700,000 miles of testing has already been completed on the roads around Google’s Mountain View, California HQ – and while they have been safe, testers have discovered other drivers are taking advantage of the Google cars’ cautions approach.
Technical leader Nathaniel Fairfield told the San Jose Mercury News that “if you’re always yielding and conservative, basically everybody will just stomp on you all day.”
It means engineers are programming the Google cars to leave less space between the car in front on freeways, and have engineered new logic that lets the cars “inch forward decisively” at four-way crossings so other drivers don’t race them through it.
Driving ‘a social thing’
Technical leader Brian Torcellini said engineers are learning that “driving can be a social thing where you’re using your vehicle and a little bit of body language in your car to communicate with other drivers what your intentions are.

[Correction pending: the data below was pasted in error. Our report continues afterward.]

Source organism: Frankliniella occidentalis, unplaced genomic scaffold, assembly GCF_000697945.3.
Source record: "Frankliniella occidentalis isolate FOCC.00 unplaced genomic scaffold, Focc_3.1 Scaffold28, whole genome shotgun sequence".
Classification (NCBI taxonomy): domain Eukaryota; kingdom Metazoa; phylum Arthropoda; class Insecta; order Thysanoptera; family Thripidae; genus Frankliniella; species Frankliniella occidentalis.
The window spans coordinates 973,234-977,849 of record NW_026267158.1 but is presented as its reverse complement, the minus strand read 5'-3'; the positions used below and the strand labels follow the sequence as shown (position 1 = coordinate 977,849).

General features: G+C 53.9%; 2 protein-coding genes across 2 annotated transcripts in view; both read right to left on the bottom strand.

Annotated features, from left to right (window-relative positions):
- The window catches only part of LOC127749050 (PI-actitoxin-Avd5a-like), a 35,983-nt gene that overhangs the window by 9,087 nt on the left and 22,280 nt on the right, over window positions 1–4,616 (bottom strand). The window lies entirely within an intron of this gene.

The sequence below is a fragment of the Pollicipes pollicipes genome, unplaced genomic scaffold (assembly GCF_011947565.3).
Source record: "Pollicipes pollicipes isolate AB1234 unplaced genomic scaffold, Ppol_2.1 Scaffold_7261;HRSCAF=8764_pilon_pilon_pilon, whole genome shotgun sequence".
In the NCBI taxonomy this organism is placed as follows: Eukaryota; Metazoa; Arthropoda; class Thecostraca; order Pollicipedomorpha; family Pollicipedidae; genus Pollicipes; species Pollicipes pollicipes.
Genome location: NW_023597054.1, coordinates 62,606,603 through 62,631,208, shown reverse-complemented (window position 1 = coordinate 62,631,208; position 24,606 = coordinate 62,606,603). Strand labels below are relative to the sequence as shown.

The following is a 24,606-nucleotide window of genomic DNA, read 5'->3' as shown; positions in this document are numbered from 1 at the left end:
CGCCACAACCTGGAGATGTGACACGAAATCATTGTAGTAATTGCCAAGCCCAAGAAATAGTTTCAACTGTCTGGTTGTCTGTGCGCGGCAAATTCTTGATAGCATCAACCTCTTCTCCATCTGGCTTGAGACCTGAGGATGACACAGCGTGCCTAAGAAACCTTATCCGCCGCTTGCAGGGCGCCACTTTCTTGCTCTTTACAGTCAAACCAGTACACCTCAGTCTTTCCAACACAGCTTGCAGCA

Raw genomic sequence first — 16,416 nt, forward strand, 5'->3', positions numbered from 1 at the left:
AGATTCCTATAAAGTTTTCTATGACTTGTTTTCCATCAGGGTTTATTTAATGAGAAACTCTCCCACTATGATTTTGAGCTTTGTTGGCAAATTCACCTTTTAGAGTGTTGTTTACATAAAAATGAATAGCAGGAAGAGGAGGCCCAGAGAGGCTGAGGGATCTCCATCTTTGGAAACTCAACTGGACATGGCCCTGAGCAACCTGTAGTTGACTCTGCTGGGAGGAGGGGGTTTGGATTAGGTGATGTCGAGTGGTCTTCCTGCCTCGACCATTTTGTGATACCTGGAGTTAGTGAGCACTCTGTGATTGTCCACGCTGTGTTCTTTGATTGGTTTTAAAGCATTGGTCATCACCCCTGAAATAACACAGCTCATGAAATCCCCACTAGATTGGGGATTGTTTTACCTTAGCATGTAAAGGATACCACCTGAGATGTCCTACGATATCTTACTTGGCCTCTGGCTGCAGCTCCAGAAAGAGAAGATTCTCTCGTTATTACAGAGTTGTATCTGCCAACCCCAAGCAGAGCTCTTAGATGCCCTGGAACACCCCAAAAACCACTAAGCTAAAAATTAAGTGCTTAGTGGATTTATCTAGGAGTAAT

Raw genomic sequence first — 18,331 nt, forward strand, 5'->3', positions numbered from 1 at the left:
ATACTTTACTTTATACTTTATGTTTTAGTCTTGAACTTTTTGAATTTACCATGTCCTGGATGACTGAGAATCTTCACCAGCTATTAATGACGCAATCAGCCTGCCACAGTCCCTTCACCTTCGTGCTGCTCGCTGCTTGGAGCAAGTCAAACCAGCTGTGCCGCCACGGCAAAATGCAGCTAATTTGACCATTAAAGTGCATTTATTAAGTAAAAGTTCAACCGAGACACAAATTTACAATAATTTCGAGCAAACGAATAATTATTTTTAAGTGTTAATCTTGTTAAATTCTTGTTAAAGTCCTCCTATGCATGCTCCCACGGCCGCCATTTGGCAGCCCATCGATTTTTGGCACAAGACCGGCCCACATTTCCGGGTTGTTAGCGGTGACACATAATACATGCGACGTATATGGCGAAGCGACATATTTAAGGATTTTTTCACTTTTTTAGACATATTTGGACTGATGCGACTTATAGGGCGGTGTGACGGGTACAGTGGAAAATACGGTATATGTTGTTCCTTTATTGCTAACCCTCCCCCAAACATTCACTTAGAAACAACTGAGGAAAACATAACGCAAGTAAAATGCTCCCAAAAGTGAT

“So we’re now trying to teach the car different ways to fit in with society and the way that other people drive.”
All testing is currently being carried out in Google-branded Lexus RX hybrid SUVs, equipped with rooftop laser, radar, video cameras and a full battery of sensors. On California’s fully Google-mapped roads, the self-driving hybrids have become a familiar sight.
Google spokeswoman Katelin Jabbari confident that no Google Lexus self-driving car has received a traffic ticket or caused an accident.
They have, however, been rear-ended by other drivers on several occasions.